China’s steel production plummeted in October, according to CISA data reported in a Reuters article. As this graph shows, China’s average daily crude steel output fell to 1.786 million tons in October, the lowest level since January, as steel mills scaled back production to cope with lower steel demand.
Graph by MetalMiner, using CISA data provided by Reuters
Chinese steel mills, facing lower orders and increasing inventories, are bringing forward blast furnace and equipment overhauls in the hope demand may improve in the New Year. After operating at full capacity since February, mills produced just 1.717 million tons per day in the last 11 days of October, down 4.6 percent from the previous 10 days. More mills are expected to follow as demand continues to soften on the back of a rapidly slowing construction sector.
Construction has certainly been on the retreat this year. After two years of effort, Beijing is finally having an impact on house prices as steps by regulators tighten lending and place restrictions on the buying of second homes. In spite of howls of protest from new homeowners at the sudden reversal in prices, it doesn’t look as if Beijing will make an about turn. With much praise in the official press, Premier Wen Jiabao said in a speech in Russia this week, “I will especially stress that there won’t be the slightest wavering in China’s property-tightening measuresâ€our target is for prices to return to reasonable levels.”
As the Wall Street Journal points out, real estate is a major driver of growth in China and a big source of demand for steel and cement, as well as of domestic demand for manufactured goods, such as white goods and furniture. As much as 25 percent of the Chinese economy may be tied up in real estate and related industries, according to the WSJ. The paper went on to quote JPMorgan saying that the correction in property prices is not over — indeed, it has just started and steeper declines lie ahead, although the chances of a nationwide collapse are small.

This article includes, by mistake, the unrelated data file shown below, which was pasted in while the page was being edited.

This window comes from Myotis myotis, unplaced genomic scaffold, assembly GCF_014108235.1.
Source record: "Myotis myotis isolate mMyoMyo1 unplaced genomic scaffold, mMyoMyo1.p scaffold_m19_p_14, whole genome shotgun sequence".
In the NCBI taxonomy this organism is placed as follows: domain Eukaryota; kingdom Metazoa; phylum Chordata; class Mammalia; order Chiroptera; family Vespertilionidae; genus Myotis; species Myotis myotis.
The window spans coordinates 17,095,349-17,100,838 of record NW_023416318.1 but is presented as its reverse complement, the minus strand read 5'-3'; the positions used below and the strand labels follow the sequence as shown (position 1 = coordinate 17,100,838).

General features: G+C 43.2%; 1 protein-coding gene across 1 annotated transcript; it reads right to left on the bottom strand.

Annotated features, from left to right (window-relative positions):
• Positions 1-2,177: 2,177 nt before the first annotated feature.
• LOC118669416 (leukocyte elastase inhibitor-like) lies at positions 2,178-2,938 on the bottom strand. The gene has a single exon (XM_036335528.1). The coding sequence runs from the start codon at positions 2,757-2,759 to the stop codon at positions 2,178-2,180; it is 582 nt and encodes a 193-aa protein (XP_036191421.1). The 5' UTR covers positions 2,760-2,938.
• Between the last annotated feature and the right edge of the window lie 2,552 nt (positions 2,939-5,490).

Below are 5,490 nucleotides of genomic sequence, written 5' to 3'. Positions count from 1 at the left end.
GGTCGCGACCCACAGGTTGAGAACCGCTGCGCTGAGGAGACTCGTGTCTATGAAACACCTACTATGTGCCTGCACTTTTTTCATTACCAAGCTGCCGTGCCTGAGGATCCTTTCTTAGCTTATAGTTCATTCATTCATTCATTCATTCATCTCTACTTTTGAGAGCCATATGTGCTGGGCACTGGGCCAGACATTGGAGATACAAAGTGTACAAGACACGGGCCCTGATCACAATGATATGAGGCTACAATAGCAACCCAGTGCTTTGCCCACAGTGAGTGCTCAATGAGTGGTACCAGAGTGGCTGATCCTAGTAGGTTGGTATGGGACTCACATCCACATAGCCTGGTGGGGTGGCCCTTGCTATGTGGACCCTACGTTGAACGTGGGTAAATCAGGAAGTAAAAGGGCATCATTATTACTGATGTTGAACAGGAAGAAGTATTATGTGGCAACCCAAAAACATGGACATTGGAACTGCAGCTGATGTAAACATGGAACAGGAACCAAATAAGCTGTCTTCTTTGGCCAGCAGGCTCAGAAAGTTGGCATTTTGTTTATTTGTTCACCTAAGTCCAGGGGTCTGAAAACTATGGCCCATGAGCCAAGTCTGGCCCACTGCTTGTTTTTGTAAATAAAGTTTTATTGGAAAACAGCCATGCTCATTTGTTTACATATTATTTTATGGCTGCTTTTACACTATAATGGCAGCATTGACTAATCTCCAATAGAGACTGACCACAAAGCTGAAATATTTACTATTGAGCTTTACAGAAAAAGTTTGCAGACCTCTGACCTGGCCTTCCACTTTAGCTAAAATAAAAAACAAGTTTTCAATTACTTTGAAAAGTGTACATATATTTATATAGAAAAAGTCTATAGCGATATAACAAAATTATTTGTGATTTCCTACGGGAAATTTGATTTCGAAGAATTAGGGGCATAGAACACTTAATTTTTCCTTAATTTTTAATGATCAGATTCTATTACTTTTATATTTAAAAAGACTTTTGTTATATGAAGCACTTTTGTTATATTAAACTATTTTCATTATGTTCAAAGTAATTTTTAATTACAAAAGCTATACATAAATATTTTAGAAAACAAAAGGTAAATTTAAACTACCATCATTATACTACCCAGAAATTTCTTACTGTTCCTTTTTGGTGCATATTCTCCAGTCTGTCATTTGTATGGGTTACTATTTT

Beijing certainly seems adamant that to tackle inflation and bring prices back into the realms of affordability, prices have to come down further. Although average house prices in the country’s 100 major cities fell for the second consecutive month in October to 8,856 yuan ($1,400) per square meter, down 0.23 percent from September, according to the China Daily they are still up 140 percent nationwide since 2007 and, more importantly, eightfold in major cities like Beijing over the last eight years.
It’s not just steel mills that are feeling the effects of slowing construction. Developers’ share prices have been sliding on the Shanghai stock market as China’s second-largest developer Gemdale Corp. said its October sales slumped 38 percent from a year ago. Bloomberg Businessweek, quoting Barclays Capital, is predicting house prices will fall as much as 30 percent next year.
So does this mean a bona fide slump for China? Continued in Part Two.